Number Theory for Beginners (英語) ペーパーバック – 2013/10/4
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In the summer quarter of 1949, I taught a ten-weeks introductory course on number theory at the University of Chicago; it was announced in the catalogue as "Alge bra 251". What made it possible, in the form which I had planned for it, was the fact that Max Rosenlicht, now of the University of California at Berkeley, was then my assistant. According to his recollection, "this was the first and last time, in the his tory of the Chicago department of mathematics, that an assistant worked for his salary". The course consisted of two lectures a week, supplemented by a weekly "laboratory period" where students were given exercises which they were. asked to solve under Max's supervision and (when necessary) with his help. This idea was borrowed from the "Praktikum" of German universi ties. Being alien to the local tradition, it did not work out as well as I had hoped, and student attendance at the problem sessions so on became desultory. v vi Weekly notes were written up by Max Rosenlicht and issued week by week to the students. Rather than a literal reproduction of the course, they should be regarded as its skeleton; they were supplemented by references to stan dard text-books on algebra. Max also contributed by far the larger part of the exercises. None of ,this was meant for publication.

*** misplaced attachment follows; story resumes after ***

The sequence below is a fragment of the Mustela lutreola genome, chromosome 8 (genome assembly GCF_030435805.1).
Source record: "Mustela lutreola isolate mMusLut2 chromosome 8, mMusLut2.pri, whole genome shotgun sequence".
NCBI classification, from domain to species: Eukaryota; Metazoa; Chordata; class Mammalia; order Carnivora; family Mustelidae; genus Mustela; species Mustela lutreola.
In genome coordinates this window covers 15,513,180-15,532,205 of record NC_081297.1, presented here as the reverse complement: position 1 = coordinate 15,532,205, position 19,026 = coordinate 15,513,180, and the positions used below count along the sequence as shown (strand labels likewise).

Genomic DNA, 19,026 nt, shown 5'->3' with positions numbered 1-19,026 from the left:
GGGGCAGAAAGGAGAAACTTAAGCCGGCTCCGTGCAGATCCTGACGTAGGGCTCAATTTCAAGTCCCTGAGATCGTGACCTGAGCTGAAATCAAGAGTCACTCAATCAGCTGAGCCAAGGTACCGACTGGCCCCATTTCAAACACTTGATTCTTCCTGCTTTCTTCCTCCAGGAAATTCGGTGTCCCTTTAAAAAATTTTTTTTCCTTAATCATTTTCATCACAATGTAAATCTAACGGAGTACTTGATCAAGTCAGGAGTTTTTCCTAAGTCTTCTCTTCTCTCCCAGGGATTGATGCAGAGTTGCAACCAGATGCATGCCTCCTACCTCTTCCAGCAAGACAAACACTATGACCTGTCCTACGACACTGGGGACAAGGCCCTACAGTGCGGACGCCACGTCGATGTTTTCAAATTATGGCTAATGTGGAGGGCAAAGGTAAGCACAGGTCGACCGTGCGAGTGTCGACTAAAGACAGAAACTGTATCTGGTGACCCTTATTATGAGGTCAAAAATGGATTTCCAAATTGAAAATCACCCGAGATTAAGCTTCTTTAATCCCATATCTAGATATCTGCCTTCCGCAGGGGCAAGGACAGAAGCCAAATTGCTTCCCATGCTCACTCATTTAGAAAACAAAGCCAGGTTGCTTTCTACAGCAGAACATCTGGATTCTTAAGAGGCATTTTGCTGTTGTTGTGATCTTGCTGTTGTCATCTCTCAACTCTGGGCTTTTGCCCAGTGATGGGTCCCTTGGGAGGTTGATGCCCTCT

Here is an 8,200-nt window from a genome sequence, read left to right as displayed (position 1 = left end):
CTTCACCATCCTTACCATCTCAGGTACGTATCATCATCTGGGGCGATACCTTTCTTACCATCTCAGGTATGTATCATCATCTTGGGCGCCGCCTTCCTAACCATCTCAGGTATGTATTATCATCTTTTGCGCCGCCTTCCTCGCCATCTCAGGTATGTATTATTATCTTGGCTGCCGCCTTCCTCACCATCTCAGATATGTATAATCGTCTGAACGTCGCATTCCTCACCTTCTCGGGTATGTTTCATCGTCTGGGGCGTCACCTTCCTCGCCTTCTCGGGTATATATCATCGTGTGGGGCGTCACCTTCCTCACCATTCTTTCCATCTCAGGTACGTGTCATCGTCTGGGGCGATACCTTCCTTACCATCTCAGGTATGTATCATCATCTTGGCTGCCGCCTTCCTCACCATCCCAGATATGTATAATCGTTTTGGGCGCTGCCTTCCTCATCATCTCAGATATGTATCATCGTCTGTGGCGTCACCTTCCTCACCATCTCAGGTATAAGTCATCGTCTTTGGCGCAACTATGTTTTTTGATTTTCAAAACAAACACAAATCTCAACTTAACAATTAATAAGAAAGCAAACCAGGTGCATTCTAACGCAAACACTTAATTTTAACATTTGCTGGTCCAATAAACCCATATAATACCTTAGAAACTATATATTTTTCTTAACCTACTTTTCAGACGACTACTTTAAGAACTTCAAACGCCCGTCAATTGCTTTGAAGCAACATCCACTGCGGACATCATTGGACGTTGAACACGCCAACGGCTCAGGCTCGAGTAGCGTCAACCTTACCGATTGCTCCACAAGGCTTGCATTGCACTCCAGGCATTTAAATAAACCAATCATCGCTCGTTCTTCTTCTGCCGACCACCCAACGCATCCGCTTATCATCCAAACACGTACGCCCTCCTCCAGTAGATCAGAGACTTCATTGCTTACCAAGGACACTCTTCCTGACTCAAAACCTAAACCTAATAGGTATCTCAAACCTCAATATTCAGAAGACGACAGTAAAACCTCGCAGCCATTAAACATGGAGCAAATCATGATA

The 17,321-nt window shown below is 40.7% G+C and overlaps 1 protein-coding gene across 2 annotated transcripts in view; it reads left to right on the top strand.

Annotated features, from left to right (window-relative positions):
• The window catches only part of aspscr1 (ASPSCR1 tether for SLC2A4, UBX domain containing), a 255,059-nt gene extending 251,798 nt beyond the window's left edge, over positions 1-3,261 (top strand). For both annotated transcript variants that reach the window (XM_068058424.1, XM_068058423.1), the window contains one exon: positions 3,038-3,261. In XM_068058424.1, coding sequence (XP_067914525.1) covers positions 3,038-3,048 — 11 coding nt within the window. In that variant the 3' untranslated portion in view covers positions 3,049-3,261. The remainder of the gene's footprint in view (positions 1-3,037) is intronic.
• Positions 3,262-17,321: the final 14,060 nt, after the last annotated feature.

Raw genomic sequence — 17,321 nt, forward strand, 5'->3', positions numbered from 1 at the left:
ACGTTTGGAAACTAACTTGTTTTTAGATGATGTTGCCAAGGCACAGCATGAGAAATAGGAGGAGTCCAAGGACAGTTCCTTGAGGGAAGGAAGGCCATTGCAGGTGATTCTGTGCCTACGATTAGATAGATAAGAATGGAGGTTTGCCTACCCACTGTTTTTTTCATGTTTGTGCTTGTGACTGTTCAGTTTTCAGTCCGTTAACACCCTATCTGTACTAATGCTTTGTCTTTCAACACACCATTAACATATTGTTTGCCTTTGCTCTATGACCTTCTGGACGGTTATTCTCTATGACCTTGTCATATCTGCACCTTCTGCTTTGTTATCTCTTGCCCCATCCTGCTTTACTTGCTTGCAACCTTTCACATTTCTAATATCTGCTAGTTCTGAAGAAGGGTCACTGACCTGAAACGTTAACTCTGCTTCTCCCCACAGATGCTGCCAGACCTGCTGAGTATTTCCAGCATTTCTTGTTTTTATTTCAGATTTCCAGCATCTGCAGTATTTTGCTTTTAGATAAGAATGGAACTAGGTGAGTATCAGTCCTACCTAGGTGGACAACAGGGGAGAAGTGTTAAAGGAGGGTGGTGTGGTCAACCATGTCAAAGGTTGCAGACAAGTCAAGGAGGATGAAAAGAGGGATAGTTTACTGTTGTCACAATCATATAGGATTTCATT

"The main text was a magical set of lecture notes by Andr'e Weil, 28 pages of typewritten, double-spaced
mimeographed pages. Many years later I was friendly with Morris Schreiber, a professor at Rockefeller
University and also a friend of Stan. I gave Weil's notes to Moe, and he passed them on to Walter Kaufman-
Buhler, then the mathematics editor of Springer in New York. Springer subsequently published them in a
small softcover volume, Number Theory for Beginners, which was supplemented by a set of exercises written
by Maxwell Rosenlicht, who was, evidently, Weil's teaching assistant when he taught the course in Chicago.
Stan described the origin of the notes of Weil as follows: Weil taught an undergraduate algebra (not number
theory) course one summer in Chicago, and these notes were intended to indicate what Weil thought an
undergraduate course in abstract algebra should be. It was in opposition to the then-standard algebra text
by Birkhoff and Maclane, which Weil (according to Stanley) thought was terrible."